Here’s what led up to President Trump walking out of his contentious CBS ’60 Minutes’ interview with Lesley Stahl.
President Donald Trump released 38 minutes of his contentious “60 Minutes” interview with Lesley Stahl on his Facebook page Thursday, calling it “fake and biased.” The news program aired its interview Sunday night, delving into the question of why Trump abruptly cut off the White House interview.
Stahl seemed surprised when the visibly vexed Trump did not return for a planned second portion of the sit-down interview, a “60 Minutes” tradition with major party presidential and vice presidential candidates, prior to the Nov. 3 election.
Instead, Vice President Mike Pence came alone to sit with Stahl for the remainder of the discussion in the White House Roosevelt Room and explain the president’s absence.
“What just happened with the president?” Stahl asked Pence.
“President Trump is a man who speaks his mind, it’s one of the great strengths that he’s had as president of the United States, that the American people know where they stand,” Pence said in explanation. “It’s less about the back-and-forth with the media, and it’s more about how we bring the country all the way back.”
‘You’re discrediting yourself’: Trump releases ’60 Minutes’ tape of contentious interview with Lesley Stahl
President Trump posted an unedited interview with “60 Minutes” before the scheduled air date this weekend. The video shows Trump growing increasingly prickly as Lesley Stahl presses him on a host of topics. He eventually cuts the interview short. (Oct. 23) (Photo: AP)
Stahl led off the Sunday evening broadcast promising to answer, “What happened when the president left the room,” in “what has become an all-too-public dust-up.”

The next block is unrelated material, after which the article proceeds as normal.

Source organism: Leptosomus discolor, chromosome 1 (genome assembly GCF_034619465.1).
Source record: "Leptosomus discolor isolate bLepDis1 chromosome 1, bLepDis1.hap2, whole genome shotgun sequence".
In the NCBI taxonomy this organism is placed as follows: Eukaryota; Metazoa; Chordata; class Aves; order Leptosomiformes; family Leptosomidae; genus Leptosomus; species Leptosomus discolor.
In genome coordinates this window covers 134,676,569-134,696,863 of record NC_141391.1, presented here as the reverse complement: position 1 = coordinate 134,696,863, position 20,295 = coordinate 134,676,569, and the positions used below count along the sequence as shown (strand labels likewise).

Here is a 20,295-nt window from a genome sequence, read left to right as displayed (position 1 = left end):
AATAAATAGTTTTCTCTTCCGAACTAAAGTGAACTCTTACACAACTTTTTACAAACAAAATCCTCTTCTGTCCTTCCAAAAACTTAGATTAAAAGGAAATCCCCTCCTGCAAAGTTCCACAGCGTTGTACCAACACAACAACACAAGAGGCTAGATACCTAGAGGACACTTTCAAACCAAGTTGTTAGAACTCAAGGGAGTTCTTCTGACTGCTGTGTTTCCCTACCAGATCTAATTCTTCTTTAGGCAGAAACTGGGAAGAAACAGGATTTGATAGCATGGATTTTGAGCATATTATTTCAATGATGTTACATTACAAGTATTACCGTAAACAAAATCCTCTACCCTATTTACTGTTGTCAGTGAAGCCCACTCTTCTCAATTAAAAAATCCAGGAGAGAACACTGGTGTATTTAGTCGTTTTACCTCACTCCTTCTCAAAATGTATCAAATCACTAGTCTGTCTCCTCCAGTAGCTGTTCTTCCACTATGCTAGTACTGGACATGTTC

She added that she had hoped the interview would be “more productive.”
“It began politely. It ended regrettably, contentiously,” said Stahl.
But the exchange between Trump and Stahl, as seen in the video excerpts that Trump had released prior to Sunday, was fraught from the first moments.
“Are you ready for some tough questions?” Stahl asked the president as he sat down and adjusted his suit.
“You’re going to be fair. Just be fair,” Trump responded.
“I’m going to be fair,” Stahl said. “But you’re okay with some tough questions?”
The first question was about COVID-19: “We have a pandemic on your watch, we’ve had racial strife, we’ve had looting. Why do you want this job, why do you want to be president again?” Stahl asked.
Minutes later, Trump referred to a line of inquiry about his appeals to suburban women voters as “such a misleading question” and continued a refrain of claiming Democratic presidential candidate Joe Biden, also interviewed by “60 Minutes,” received “softball after softball” in past interviews.
With each discussion topic – from his promised health care plan, to Trump campaign rally chants of “lock her up” over former Democratic candidate Hillary Clinton – Trump could be seen growing more agitated. During a discussion on mask-wearing at his campaign events, Stahl said the president was not encouraging safe conduct and that his events were less crowded than in the past.
“You just come in here with that negative attitude. These are the biggest rallies we’ve ever had,” said Trump, who eventually insisted on moving on with, “What’s your next question?”
The final exchange dealt with Trump’s use of the term “fake news,” which Stahl said was simply stated to unfairly discredit the media to the public.
“I don’t have to discredit you, you’ve discredited yourself,” Trump said.
“You know, I didn’t want to have this kind of angry …” Stahl said before getting cut off.
“Of course you did,” said Trump. “You brought up a lot of subjects that were inappropriately brought up.”
When a “60 Minutes” producer broke in to discuss time, Trump called a halt to the interview.
“I think we have enough of an interview here, that’s enough. Let’s go,” said Trump, who exited so quickly that Stahl had to advise him to “be careful” about the low-hanging TV lights.
Stahl said Sunday that Trump and Pence were going to sit down together and speak, and that she and the president were due to walk around the White House grounds. But instead of Trump returning, White House press secretary Kayleigh McEnany brought a massive folder, calling it the president’s health care plan.
Stahl noted the folder was “filled with executive orders, congressional initiatives, but no comprehensive health plan.”
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